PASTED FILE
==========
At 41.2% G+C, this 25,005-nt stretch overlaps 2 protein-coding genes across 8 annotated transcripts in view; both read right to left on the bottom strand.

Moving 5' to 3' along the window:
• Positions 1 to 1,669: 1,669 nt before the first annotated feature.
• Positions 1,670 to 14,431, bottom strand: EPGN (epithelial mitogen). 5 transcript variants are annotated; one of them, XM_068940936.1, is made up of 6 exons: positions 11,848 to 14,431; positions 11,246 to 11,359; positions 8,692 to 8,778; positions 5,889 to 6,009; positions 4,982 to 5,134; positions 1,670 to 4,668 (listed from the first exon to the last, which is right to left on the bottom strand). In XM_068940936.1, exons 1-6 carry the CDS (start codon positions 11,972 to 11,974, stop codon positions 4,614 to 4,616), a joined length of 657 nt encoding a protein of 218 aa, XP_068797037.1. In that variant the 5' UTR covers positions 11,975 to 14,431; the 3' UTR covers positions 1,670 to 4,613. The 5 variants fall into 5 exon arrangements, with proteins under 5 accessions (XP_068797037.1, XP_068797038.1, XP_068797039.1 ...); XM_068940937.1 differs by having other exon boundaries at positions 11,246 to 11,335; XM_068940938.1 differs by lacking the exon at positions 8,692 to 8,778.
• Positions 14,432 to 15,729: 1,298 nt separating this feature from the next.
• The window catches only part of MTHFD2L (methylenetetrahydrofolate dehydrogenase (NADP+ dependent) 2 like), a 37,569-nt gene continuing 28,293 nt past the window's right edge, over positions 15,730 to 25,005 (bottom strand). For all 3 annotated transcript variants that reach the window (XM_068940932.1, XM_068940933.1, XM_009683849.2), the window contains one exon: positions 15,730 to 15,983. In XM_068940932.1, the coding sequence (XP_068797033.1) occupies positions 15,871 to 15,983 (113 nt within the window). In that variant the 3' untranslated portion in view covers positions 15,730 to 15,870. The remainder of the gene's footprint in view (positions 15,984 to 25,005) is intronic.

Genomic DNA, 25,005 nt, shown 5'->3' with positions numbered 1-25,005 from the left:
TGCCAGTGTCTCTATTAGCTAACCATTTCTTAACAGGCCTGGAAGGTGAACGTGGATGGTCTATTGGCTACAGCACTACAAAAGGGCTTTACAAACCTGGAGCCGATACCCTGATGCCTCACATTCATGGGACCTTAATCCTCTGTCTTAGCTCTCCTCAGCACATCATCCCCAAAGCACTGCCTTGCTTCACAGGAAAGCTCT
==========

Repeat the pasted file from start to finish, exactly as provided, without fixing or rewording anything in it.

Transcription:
At 41.2% G+C, this 25,005-nt stretch overlaps 2 protein-coding genes across 8 annotated transcripts in view; both read right to left on the bottom strand.

Moving 5' to 3' along the window:
• Positions 1 to 1,669: 1,669 nt before the first annotated feature.
• Positions 1,670 to 14,431, bottom strand: EPGN (epithelial mitogen). 5 transcript variants are annotated; one of them, XM_068940936.1, is made up of 6 exons: positions 11,848 to 14,431; positions 11,246 to 11,359; positions 8,692 to 8,778; positions 5,889 to 6,009; positions 4,982 to 5,134; positions 1,670 to 4,668 (listed from the first exon to the last, which is right to left on the bottom strand). In XM_068940936.1, exons 1-6 carry the CDS (start codon positions 11,972 to 11,974, stop codon positions 4,614 to 4,616), a joined length of 657 nt encoding a protein of 218 aa, XP_068797037.1. In that variant the 5' UTR covers positions 11,975 to 14,431; the 3' UTR covers positions 1,670 to 4,613. The 5 variants fall into 5 exon arrangements, with proteins under 5 accessions (XP_068797037.1, XP_068797038.1, XP_068797039.1 ...); XM_068940937.1 differs by having other exon boundaries at positions 11,246 to 11,335; XM_068940938.1 differs by lacking the exon at positions 8,692 to 8,778.
• Positions 14,432 to 15,729: 1,298 nt separating this feature from the next.
• The window catches only part of MTHFD2L (methylenetetrahydrofolate dehydrogenase (NADP+ dependent) 2 like), a 37,569-nt gene continuing 28,293 nt past the window's right edge, over positions 15,730 to 25,005 (bottom strand). For all 3 annotated transcript variants that reach the window (XM_068940932.1, XM_068940933.1, XM_009683849.2), the window contains one exon: positions 15,730 to 15,983. In XM_068940932.1, the coding sequence (XP_068797033.1) occupies positions 15,871 to 15,983 (113 nt within the window). In that variant the 3' untranslated portion in view covers positions 15,730 to 15,870. The remainder of the gene's footprint in view (positions 15,984 to 25,005) is intronic.

Genomic DNA, 25,005 nt, shown 5'->3' with positions numbered 1-25,005 from the left:
TGCCAGTGTCTCTATTAGCTAACCATTTCTTAACAGGCCTGGAAGGTGAACGTGGATGGTCTATTGGCTACAGCACTACAAAAGGGCTTTACAAACCTGGAGCCGATACCCTGATGCCTCACATTCATGGGACCTTAATCCTCTGTCTTAGCTCTCCTCAGCACATCATCCCCAAAGCACTGCCTTGCTTCACAGGAAAGCTCT